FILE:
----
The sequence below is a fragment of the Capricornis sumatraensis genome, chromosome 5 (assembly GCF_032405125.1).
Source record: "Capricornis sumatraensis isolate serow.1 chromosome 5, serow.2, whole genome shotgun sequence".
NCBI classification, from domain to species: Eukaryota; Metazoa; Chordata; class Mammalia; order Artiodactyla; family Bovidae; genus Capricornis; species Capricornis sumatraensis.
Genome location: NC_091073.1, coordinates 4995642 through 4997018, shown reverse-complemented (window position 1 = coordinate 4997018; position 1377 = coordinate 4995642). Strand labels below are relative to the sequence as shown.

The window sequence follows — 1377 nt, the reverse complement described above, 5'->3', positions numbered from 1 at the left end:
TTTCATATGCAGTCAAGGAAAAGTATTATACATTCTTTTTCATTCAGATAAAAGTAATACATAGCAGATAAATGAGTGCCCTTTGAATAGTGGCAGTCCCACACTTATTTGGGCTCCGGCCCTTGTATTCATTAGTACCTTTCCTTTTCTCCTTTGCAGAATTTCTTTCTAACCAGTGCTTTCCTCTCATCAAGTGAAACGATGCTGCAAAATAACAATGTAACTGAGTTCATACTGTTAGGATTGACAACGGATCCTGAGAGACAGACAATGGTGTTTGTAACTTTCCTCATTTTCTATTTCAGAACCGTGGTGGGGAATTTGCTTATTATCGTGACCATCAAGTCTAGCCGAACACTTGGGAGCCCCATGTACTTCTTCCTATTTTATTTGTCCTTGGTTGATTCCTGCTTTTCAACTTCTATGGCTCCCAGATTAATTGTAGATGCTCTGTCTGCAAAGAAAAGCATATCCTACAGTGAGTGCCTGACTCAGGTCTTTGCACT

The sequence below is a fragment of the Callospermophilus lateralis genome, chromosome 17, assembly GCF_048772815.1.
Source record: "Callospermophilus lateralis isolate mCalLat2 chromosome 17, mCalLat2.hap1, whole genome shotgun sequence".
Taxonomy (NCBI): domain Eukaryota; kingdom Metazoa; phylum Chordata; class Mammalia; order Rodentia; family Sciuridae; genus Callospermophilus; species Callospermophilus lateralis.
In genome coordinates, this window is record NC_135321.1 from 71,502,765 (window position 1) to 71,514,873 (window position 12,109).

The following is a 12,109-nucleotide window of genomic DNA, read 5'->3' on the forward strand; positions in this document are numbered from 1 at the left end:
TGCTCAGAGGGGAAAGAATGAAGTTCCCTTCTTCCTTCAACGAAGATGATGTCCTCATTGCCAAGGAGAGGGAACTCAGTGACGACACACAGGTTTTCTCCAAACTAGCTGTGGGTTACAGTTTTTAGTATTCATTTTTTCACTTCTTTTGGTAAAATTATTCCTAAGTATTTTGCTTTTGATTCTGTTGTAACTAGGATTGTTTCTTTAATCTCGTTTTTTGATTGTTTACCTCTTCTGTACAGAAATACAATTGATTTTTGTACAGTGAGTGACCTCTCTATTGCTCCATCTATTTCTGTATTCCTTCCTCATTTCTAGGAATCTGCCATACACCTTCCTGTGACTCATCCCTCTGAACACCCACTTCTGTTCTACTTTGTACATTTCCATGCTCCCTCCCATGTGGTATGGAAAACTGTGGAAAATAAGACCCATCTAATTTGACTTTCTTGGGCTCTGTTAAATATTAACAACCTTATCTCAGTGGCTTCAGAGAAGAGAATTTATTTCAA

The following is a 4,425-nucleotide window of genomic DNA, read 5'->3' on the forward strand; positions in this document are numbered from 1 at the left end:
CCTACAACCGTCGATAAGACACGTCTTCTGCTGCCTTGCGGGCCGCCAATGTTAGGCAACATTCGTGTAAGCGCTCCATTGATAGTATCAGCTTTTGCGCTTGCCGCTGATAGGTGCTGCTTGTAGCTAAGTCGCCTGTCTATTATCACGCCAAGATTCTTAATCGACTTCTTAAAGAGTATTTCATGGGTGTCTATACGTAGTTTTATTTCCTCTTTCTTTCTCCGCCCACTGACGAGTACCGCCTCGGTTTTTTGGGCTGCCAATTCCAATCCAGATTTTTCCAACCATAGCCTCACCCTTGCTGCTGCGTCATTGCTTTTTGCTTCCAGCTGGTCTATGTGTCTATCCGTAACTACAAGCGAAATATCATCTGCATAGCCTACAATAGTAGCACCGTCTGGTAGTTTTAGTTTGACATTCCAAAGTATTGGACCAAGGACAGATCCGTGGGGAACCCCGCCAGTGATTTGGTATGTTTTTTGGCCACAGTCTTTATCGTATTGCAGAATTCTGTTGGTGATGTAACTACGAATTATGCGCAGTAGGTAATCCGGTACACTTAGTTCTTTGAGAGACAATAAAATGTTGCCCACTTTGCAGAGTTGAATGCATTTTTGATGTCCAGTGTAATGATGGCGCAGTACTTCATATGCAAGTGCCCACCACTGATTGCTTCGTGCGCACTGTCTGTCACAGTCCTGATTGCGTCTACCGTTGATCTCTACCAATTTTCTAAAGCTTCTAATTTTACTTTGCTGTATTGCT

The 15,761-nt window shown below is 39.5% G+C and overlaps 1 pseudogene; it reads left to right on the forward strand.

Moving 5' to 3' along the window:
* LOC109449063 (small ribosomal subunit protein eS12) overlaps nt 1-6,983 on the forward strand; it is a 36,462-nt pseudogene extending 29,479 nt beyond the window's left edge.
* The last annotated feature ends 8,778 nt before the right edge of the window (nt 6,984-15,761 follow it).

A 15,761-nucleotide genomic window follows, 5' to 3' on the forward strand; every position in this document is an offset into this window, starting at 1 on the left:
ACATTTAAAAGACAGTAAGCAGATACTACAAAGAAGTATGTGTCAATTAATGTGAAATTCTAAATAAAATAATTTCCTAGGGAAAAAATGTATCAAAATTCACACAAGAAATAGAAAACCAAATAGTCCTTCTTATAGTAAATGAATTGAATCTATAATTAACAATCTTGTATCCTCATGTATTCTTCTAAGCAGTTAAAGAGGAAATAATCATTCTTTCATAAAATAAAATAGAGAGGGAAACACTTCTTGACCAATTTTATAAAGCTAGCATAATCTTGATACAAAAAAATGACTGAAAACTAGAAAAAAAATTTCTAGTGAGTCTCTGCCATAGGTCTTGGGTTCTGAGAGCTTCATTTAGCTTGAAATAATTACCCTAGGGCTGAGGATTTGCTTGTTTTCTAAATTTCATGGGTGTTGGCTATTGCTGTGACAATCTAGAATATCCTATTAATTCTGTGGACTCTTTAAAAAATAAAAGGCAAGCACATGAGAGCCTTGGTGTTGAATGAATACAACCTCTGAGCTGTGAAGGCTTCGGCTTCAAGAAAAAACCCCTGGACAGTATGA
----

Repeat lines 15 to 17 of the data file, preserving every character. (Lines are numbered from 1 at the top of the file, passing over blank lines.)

The 15,761-nt window shown below is 39.5% G+C and overlaps 1 pseudogene; it reads left to right on the forward strand.

Moving 5' to 3' along the window:
* LOC109449063 (small ribosomal subunit protein eS12) overlaps nt 1-6,983 on the forward strand; it is a 36,462-nt pseudogene extending 29,479 nt beyond the window's left edge.